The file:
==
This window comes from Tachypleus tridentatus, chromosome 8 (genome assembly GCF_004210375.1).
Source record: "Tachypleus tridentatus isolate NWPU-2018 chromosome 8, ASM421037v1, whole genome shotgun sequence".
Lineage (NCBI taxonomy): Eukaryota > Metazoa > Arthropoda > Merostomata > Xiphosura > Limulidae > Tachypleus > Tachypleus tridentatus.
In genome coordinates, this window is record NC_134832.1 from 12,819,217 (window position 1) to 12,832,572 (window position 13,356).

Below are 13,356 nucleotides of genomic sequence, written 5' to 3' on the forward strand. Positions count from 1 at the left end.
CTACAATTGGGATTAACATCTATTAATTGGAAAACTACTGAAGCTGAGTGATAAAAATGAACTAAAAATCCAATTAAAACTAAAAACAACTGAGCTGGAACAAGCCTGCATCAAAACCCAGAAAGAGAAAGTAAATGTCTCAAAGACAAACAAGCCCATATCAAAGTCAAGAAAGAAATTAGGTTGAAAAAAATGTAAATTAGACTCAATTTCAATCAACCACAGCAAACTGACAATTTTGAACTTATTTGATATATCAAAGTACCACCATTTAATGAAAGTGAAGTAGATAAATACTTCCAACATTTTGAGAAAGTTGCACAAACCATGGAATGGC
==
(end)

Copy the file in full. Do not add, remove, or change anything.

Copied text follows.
This window comes from Tachypleus tridentatus, chromosome 8 (genome assembly GCF_004210375.1).
Source record: "Tachypleus tridentatus isolate NWPU-2018 chromosome 8, ASM421037v1, whole genome shotgun sequence".
Lineage (NCBI taxonomy): Eukaryota > Metazoa > Arthropoda > Merostomata > Xiphosura > Limulidae > Tachypleus > Tachypleus tridentatus.
In genome coordinates, this window is record NC_134832.1 from 12,819,217 (window position 1) to 12,832,572 (window position 13,356).

Below are 13,356 nucleotides of genomic sequence, written 5' to 3' on the forward strand. Positions count from 1 at the left end.
CTACAATTGGGATTAACATCTATTAATTGGAAAACTACTGAAGCTGAGTGATAAAAATGAACTAAAAATCCAATTAAAACTAAAAACAACTGAGCTGGAACAAGCCTGCATCAAAACCCAGAAAGAGAAAGTAAATGTCTCAAAGACAAACAAGCCCATATCAAAGTCAAGAAAGAAATTAGGTTGAAAAAAATGTAAATTAGACTCAATTTCAATCAACCACAGCAAACTGACAATTTTGAACTTATTTGATATATCAAAGTACCACCATTTAATGAAAGTGAAGTAGATAAATACTTCCAACATTTTGAGAAAGTTGCACAAACCATGGAATGGC